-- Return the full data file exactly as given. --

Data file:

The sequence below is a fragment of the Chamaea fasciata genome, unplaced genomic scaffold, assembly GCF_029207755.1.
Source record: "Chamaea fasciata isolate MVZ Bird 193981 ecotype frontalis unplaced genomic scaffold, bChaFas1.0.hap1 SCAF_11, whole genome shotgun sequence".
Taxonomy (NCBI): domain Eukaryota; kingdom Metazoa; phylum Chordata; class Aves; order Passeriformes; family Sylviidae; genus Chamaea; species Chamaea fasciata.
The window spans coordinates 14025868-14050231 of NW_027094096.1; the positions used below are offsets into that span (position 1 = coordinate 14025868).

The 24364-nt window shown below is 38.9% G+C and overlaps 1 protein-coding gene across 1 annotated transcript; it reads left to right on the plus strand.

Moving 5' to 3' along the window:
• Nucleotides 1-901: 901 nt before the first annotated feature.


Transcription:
The sequence below is a fragment of the Chamaea fasciata genome, unplaced genomic scaffold, assembly GCF_029207755.1.
Source record: "Chamaea fasciata isolate MVZ Bird 193981 ecotype frontalis unplaced genomic scaffold, bChaFas1.0.hap1 SCAF_11, whole genome shotgun sequence".
Taxonomy (NCBI): domain Eukaryota; kingdom Metazoa; phylum Chordata; class Aves; order Passeriformes; family Sylviidae; genus Chamaea; species Chamaea fasciata.
The window spans coordinates 14025868-14050231 of NW_027094096.1; the positions used below are offsets into that span (position 1 = coordinate 14025868).

The 24364-nt window shown below is 38.9% G+C and overlaps 1 protein-coding gene across 1 annotated transcript; it reads left to right on the plus strand.

Moving 5' to 3' along the window:
• Nucleotides 1-901: 901 nt before the first annotated feature.